Exporting healthcare: Cuba and the real meaning of internationalism
The true secret of Cuba’s longevity, of its commitment to its ideas - has been its internationalism, argue Natasha Hickman and Bob Oram
Today Cuba has 130,000 healthcare professionals with a university education, 25,845 of whom are serving as volunteers in international missions in 68 different countries. Of these, 17,651 are doctors, 3,069 are dentists and 3,117 are healthcare technicians working in areas such as optics.
Cuba created these international medical brigades in 1998 following Hurricane Mitch which caused devastation throughout Central America, killing tens of thousands of children and adults, mostly the poor and vulnerable. As part of its Comprehensive Healthcare Programs Cuba promised to send enough doctors to save as many lives each year as were taken by the hurricane.
As part of this assistance, Cuba sent 1700 medical personnel to Guatemala, one of the countries most affected by the hurricane. Between 1998 and 2003 these doctors saw 10,795,361 patients, saving the lives of 157,226 people. They performed 32,034 free operations in addition to organising efforts to alleviate and cure diseases such as cancer, malaria and AIDS.
In the same year, Cuba established the Latin American School of Medicine (ELAM) to provide free medical scholarships to young people from Latin America and the Caribbean. Today, more than 12,000 students from around the world are studying medicine in Cuba completely free of charge, and their numbers continue to grow rapidly.
In 2005, the first 1,610 students graduated from ELAM and at their graduation ceremony in September, President Fidel Castro further announced the formation of the Henry Reeves International Contingent of Doctors Specialising in Disaster Situations and Serious Epidemics - a brigade to provide specialist medical aid in disaster and emergency situations around the world. The Henry Reeves brigade arose from Cuba’s offer to the US to send 1,600 medical doctors to the Gulf Coast to help the victims of Hurricane Katrina. This offer has never even received a response.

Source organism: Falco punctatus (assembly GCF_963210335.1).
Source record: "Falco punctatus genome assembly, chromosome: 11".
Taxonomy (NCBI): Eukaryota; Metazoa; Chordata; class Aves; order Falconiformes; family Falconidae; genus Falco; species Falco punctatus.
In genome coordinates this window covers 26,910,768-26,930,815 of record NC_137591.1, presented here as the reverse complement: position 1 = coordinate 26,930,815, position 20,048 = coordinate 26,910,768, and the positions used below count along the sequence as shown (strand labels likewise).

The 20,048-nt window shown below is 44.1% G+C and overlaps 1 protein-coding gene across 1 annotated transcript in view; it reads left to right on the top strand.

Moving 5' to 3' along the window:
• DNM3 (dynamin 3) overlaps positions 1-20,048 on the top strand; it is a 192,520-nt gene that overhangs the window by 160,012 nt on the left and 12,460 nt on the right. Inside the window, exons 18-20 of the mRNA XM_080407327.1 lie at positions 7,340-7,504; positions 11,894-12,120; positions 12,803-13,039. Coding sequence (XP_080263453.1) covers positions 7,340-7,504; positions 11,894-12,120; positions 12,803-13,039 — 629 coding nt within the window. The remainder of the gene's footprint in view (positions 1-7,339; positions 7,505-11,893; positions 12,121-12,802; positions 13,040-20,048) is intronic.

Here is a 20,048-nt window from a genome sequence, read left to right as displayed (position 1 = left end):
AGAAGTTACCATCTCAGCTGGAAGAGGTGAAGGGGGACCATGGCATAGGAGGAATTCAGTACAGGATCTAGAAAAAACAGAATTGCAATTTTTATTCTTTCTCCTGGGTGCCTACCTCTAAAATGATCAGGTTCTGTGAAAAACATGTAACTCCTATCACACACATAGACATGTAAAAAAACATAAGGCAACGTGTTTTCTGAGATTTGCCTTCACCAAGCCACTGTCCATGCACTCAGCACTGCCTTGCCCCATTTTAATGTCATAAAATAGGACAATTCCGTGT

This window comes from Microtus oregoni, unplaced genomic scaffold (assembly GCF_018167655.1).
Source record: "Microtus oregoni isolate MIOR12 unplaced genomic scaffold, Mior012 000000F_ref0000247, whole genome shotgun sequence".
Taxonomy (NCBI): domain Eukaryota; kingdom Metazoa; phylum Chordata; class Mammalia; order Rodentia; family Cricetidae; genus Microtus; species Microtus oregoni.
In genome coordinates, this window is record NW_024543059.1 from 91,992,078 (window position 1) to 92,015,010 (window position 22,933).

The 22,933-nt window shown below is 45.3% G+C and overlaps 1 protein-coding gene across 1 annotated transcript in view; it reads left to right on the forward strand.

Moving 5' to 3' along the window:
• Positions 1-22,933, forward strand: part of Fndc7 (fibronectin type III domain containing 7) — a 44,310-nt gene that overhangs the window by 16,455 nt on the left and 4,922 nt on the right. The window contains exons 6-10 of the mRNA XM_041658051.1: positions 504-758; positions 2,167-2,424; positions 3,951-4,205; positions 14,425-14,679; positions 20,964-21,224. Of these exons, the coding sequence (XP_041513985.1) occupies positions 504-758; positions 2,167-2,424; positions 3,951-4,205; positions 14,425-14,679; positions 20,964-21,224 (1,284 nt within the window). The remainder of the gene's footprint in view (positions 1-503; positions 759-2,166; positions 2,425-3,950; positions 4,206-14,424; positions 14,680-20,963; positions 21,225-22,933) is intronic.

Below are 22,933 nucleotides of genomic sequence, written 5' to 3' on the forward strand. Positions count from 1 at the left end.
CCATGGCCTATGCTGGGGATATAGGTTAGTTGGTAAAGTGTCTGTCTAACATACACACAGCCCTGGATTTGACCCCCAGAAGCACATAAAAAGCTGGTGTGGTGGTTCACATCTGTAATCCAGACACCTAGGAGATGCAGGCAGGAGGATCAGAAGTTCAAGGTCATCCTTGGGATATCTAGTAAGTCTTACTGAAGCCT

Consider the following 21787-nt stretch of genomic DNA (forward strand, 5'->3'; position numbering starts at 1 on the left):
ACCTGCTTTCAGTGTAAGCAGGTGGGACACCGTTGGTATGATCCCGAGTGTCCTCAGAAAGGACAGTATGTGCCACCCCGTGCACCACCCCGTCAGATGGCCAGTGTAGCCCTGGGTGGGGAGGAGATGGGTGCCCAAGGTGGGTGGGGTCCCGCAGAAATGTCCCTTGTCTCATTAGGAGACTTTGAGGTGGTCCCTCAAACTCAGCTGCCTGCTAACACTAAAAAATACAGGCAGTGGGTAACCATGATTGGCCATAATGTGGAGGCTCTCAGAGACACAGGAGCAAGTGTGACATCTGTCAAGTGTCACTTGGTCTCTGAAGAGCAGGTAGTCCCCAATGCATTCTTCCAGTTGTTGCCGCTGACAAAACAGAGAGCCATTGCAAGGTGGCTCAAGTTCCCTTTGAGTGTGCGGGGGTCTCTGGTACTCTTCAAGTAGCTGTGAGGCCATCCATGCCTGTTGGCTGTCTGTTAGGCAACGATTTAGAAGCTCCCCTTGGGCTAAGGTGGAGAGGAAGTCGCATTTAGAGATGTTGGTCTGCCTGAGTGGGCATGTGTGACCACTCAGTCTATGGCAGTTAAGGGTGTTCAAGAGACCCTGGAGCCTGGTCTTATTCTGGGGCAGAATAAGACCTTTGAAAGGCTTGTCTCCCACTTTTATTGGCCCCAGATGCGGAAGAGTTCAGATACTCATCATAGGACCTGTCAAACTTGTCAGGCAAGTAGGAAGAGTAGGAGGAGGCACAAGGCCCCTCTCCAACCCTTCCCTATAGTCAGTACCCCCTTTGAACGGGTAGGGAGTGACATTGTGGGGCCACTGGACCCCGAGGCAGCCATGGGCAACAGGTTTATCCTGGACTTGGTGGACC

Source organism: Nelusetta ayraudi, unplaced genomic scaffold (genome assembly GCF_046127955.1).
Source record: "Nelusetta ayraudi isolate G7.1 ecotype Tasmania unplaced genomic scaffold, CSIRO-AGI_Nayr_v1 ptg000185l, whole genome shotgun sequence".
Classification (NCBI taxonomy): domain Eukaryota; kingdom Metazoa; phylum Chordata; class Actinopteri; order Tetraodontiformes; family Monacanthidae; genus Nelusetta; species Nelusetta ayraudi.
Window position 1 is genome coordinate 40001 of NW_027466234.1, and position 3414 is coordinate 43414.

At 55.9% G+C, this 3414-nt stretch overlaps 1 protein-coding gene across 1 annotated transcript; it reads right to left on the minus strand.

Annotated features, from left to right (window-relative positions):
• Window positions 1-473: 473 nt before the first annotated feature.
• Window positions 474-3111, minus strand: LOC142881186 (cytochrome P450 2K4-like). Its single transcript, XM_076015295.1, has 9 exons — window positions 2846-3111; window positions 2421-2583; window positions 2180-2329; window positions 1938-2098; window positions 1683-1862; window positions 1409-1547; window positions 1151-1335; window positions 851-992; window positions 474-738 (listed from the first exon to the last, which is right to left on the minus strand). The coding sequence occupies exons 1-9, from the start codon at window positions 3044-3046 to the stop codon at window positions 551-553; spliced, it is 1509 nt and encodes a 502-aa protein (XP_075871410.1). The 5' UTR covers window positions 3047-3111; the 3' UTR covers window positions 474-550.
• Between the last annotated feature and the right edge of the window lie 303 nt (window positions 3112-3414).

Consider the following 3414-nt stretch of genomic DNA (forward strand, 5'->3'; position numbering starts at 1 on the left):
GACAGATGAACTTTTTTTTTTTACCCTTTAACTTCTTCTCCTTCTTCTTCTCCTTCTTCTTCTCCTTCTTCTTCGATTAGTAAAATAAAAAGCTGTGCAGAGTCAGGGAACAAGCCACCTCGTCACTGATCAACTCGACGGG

Who was Henry Reeves?
The Henry Reeves brigade is named after one of a group of North Americans who went to Cuba in May 1869 to join the rebel side fighting for Cuba’s independence from Spain. Born in Brooklyn, Henry Reeves fought in 400 battles, until, when incapable of fighting from the wounds sustained in the course of 7 years of war, he finally fell in combat on August 4 1876, near Yaguaramas, today in the province of Cienfuegos. His name is etched next to that of Lincoln and other Americans on the pillars of the Plaza, built in 2001 at the time of the struggle for the return of Elián González by Cuba, in front of the U.S. Special Interest Section in Havana.
The first 1,500 physician members of the Henry Reeves brigade averaged 32 years of age and had 10 years of medical experience. They were 857 women and 729 men, and 699 of them had already worked overseas, collectively in 43 countries. The first contingent included 1,100 family medicine doctors, plus surgeons, paediatricians, internists and epidemiologists all of whom speak two or more languages.
Doctors from the Henry Reeves brigade are currently working with victims of the earthquake in Pakistan, where it is estimated that 73 per cent of patients have been treated by Cuban doctors. After recent devastating floods in Bolivia, 140 members of the brigade travelled with 20 hospital tents and 16.5 tons of medicines to provide assistance to Bolivians affected by the disaster.
In countries like Belize, Haiti, Honduras, Venezuela, Gambia, Paraguay and Equatorial Guinea, Cuba is developing Medical Schools, Cubans are fighting infant mortality, Cubans are building entire health-care programs, Cubans are repairing medical equipment and building clinics.
But the governments and media of rich nations in the West give little recognition to this or the fact that that even living under an illegal genocidal embargo, Cuba exports more doctors to the developing world than the World Health Organisation itself.
As Fidel has said -“Graduating as a doctor is like opening a door to a long road leading to the noblest action that a human being can do for others....... Not once, throughout the selfless history of the Revolution, have our people failed to offer its supportive medical assistance to other nations in need of this aid at times when catastrophes have hit them, regardless of wide ideological and political differences, or the serious insults received from the government of any of these countries”.
Cuban internationalism is not only limited to healthcare. Education at basic levels is intensely supported. In just one example, 1600 Cuban educators helped the municipality of Cotacachi in Ecuador become the first area in that country to rid itself of illiteracy. In just one year the illiteracy rate dropped from 22.3% to 3.8%. Subsequently, UNESCO declared the area illiteracy free.
After more than four decades of blockade, and with the healthcare system now a vital export sector, Cuba continues to offer its medical assistance completely free of charge to those lacking economic resources. The enormous task of preserving and restoring the sight to no less than six million people from Latin America and the Caribbean (Operation Miracle), and of training 200 thousand healthcare professionals in 10 years, is completely unprecedented. It is testament to Cuba’s humanity and the real meaning of internationalism.